c1: O[ b ] N[ e ] X[ b ] X[ o ] X[ p ] c2: O[ b ] N[ e ] O[ b ] N[ o ] X[ p ] c3: X[ b ] X[ e ] O[ b ] N[ o ] X[ p ]
Here an instance of 'X[' is a constraint violation, so c2 is the best candidate. By counting, one can see that c2 has one violation, while c1 and c3 each have 3. By matching, one can see that all candidates have a violation in position 13, but c1 and c3 also have violations in positions not corresponding to violations in c2. As long the positions of violations line up in this manner, it is possible to construct a finite state filter to rule out candidates with a nonminimal number of violations. The filter will take the set of candidates, and subtract from that set all strings that are similar, except that they contain additional constraint violations.
Given the approach of marking up constraint violations introduced earlier, it is possible to construct such a matching filter. Consider again the `bebop' example. If the violations are marked, the candidates of interest are:
O[ b ] N[ e ] X[ @ b ] X[ @ o ] X[ @ p ] O[ b ] N[ e ] O[ b ] N[ o ] X[ @ p ] X[ @ b ] X[ @ e ] O[ b ] N[ o ] X[ @ p ]
For the filter, we want to compare alternative markups for the same input string. Any other differences between the candidates can be ignored. So the first step in constructing the filter is to eliminate everything except the markers and the original input. For the syllable structure example, finding the original input is easy since it never gets changed. For the ``bebop'' example, the filter first constructs:
b e @ b @ o @ p b e b o @ p @ b @ e b o @ p
Since we want to rule out candidates with at least one more constraint violation than necessary, we apply a transducer to this set which inserts at least one more marker. This will yield an infinite set of bad candidates each of which has at least two markers and with one of the markers coming directly before the final `p'.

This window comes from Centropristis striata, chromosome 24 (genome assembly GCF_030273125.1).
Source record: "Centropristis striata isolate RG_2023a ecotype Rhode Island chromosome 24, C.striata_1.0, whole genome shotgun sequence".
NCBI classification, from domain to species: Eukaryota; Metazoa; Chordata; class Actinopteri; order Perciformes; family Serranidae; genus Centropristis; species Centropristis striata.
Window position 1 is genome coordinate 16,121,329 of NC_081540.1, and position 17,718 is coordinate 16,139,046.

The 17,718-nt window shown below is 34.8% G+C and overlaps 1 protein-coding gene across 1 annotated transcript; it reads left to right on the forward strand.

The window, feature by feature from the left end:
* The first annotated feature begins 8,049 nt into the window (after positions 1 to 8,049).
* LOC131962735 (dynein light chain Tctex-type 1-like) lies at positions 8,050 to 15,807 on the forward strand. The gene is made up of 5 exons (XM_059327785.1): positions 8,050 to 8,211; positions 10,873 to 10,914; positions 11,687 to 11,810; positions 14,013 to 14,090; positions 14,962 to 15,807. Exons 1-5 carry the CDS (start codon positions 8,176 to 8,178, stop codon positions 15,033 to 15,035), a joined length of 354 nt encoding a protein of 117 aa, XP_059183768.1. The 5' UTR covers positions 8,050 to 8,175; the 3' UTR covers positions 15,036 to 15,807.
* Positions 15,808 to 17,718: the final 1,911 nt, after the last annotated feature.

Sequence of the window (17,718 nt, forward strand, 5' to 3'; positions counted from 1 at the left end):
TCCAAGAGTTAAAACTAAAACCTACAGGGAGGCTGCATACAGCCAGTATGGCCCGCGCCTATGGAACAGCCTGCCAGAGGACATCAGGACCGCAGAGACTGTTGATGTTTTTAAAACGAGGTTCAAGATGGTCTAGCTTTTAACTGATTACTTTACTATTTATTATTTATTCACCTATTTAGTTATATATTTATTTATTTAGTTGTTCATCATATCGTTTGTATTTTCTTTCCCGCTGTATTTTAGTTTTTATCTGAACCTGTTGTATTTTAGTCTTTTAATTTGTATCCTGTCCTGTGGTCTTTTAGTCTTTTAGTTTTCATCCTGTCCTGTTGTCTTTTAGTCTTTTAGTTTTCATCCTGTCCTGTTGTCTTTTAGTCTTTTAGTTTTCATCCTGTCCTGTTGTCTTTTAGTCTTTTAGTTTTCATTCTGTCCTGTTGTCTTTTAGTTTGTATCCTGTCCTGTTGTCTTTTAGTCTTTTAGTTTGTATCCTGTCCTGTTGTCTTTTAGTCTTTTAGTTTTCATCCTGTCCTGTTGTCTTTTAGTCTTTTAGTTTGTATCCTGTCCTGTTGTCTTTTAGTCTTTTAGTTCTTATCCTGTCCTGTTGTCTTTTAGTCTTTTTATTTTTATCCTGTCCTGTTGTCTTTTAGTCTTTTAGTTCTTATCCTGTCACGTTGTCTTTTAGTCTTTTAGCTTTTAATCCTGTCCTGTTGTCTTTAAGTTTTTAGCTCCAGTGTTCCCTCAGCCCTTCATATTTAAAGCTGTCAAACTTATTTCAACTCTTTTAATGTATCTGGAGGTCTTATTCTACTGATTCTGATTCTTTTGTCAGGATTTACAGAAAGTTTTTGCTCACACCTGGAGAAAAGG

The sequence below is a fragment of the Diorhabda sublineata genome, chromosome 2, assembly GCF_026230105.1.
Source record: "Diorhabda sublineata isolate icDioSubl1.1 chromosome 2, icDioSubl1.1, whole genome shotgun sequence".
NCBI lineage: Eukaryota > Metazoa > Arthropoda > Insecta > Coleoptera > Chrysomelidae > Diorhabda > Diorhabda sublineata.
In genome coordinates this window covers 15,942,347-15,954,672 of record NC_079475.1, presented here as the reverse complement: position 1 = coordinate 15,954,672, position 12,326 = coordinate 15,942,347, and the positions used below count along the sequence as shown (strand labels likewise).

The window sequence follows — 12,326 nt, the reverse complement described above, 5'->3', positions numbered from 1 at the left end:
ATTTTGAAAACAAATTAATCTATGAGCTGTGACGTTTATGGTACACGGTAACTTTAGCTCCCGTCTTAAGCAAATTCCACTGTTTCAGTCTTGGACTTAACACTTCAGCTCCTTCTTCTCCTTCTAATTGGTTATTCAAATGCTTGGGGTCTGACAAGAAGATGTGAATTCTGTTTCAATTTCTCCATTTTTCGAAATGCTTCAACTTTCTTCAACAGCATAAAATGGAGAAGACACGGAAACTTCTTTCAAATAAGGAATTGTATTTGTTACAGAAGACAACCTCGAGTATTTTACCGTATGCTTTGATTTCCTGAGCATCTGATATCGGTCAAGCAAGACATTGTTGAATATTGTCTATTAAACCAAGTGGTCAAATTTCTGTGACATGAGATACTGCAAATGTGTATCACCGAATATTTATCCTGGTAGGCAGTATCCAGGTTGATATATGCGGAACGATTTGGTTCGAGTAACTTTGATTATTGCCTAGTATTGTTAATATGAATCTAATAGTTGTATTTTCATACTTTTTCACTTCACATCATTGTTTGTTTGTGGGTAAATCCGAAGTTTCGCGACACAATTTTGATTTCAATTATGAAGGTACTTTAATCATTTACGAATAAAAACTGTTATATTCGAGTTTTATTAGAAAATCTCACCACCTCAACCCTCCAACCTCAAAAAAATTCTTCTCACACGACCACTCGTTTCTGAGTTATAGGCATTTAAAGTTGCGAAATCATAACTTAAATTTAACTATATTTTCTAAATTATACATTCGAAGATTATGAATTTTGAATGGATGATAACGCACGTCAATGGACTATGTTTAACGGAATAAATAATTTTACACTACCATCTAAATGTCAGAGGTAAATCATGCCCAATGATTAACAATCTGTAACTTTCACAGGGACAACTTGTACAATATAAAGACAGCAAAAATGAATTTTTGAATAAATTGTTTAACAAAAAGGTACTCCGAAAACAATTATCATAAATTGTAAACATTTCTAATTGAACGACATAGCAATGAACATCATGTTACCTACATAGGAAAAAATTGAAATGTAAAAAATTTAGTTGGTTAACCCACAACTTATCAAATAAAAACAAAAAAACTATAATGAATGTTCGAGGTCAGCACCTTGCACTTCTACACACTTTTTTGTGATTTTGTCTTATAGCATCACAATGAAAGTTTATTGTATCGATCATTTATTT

In order to use this set of bad candidates as a filter, brackets have to be reinserted. But since the filter does not care about positions of brackets, these can be inserted randomly. The result is the set of all strings with at least two markers, one of the markers coming directly before the final `p', and arbitrary brackets anywhere. This set includes the two candidates c1 and c3 above. Therefore, after applying this filter only the optimal candidate survives. The three steps of deleting brackets, adding extra markers and randomly reinserting brackets are encoded in the add_violation macro given in fig. 4.

The application of an OT constraint can now be defined as follows, using an alternative definition of the optimality operator:
macro(Cands oo Constraint, Cands o mark_violation(Constraint) o ~ range(Cands o mark_violation(Constraint) o add_violation) o {(@ x []),(?  @)}* ).
Note that this simple approach only works in cases where constraint violations line up neatly. It turns out that for the syllabification example discussed earlier that this is the case. Using the syllabify macro given above with this matching implementation of the optimality operator produces a transducer of only 22 states, and can be shown to be exact for all inputs!